The crucial point, though, is that the wrapping strategy means you don't need to monkey with your array structures in order to put functional superstructure on top.

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Great! Pretty much exactly what I was looking for. Can't figure out why I didn't see it myself. Did you mean making N instances for N different arity functions, or something more clever by the typeclass comment? –  aleator Aug 12 '11 at 9:49
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You should just need two instances: a base case for arity 0 (or 1 if you need one array input to bound the size of the output), and a step case. Hang on (sorry code is grotty in comments)... class NAry ff fi | ff -> fi, fi -> ff where { naryHelp :: (ArrayLike (Float -> ff)) -> (Image -> fi); nary :: (Float -> ff) -> (Image -> fi); nary = naryHelp . pure} ; instance NAry Float Image where { naryHelp f i = alIm $ f <*> imAL i } ; instance NAry ff fi => NAry (Float -> ff) (Image -> fi) where { naryHelp f i = naryHelp (f <*> imAL i) } –  pigworker Aug 12 '11 at 10:49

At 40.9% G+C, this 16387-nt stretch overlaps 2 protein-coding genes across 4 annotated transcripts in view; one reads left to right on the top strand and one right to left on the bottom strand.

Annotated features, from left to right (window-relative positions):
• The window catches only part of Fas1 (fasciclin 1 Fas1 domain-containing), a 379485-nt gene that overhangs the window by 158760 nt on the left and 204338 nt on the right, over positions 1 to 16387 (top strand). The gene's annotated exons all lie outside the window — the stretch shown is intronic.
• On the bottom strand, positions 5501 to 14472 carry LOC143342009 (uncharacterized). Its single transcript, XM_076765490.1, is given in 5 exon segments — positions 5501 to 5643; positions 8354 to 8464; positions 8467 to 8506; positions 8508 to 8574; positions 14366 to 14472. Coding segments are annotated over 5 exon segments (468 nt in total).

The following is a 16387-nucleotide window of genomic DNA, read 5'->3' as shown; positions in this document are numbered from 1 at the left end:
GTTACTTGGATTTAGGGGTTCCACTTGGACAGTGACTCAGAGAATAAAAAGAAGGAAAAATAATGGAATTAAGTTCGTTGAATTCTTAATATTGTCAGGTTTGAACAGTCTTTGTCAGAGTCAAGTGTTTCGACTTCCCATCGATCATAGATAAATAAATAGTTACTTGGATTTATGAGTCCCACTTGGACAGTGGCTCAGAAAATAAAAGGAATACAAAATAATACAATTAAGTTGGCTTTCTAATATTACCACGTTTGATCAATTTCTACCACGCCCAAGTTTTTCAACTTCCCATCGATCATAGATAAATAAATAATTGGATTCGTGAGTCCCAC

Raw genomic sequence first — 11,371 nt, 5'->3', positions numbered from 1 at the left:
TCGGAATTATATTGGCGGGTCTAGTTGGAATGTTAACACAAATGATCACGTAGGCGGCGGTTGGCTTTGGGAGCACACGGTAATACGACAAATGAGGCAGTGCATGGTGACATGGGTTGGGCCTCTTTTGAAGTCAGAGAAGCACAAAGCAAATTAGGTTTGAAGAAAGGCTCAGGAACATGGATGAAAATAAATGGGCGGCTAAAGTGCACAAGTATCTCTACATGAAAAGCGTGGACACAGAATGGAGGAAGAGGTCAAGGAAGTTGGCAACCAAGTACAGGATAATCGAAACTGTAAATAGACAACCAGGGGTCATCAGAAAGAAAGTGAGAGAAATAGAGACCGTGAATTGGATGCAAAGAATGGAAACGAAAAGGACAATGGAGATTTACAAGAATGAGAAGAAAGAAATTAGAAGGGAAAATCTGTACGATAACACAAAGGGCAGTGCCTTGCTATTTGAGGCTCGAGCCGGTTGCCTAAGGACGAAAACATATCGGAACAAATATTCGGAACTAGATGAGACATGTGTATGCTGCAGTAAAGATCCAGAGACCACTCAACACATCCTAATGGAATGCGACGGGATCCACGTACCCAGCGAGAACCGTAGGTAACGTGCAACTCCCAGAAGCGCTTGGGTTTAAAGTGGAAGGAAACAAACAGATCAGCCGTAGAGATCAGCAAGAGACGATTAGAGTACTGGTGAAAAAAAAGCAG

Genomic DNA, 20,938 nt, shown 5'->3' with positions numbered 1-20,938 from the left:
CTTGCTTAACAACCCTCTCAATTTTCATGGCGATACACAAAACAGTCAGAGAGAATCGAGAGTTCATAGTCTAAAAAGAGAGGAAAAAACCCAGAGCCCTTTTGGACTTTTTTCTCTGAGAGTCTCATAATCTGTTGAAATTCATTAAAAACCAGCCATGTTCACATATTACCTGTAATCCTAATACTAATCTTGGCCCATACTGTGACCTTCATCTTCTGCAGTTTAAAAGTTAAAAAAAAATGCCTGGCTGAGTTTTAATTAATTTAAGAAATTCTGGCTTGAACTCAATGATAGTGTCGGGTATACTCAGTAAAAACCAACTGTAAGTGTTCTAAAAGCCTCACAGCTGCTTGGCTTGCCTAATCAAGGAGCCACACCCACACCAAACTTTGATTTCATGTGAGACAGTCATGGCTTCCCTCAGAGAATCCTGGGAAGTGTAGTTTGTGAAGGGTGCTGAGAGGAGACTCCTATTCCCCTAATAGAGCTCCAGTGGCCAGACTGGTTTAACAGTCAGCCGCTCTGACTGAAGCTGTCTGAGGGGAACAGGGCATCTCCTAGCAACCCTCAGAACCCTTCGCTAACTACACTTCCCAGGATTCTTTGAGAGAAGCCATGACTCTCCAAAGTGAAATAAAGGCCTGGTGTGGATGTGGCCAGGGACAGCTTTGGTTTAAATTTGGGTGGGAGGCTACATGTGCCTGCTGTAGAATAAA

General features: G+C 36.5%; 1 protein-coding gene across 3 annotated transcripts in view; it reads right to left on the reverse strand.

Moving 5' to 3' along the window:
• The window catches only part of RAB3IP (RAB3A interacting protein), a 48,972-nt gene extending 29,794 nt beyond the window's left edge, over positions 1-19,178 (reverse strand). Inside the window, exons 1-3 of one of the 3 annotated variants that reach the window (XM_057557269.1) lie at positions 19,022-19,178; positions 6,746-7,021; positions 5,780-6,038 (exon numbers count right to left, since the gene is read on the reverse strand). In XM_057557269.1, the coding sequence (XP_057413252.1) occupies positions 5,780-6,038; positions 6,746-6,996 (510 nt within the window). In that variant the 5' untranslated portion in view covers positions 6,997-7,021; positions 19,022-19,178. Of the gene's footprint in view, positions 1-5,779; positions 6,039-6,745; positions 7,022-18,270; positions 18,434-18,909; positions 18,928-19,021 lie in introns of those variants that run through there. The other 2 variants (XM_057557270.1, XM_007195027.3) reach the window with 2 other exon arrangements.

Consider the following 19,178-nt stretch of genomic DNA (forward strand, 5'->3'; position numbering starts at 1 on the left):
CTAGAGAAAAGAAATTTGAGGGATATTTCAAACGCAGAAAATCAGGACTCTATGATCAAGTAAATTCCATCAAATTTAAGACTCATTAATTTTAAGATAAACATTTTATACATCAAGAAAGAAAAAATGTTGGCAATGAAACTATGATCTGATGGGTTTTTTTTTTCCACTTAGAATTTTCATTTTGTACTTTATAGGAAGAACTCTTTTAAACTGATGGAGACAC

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Just an additional thought: ArrayLike is basically quite like the repa delayed arrays, right? Atleast it is plain to see how I could easily insert parallel computations in alIm and define force as imAl . alIm. –  aleator Aug 12 '11 at 20:06
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I don't know the repa details, but it sounds a lot like we're coming from the same place (APL). I'm sure they've thought about it a lot more than I have. But yes, the implementation of alIm is your chance to distribute labour, and imAL . alIm replaces any old array-like computation with projection from an actual array. –  pigworker Aug 12 '11 at 20:17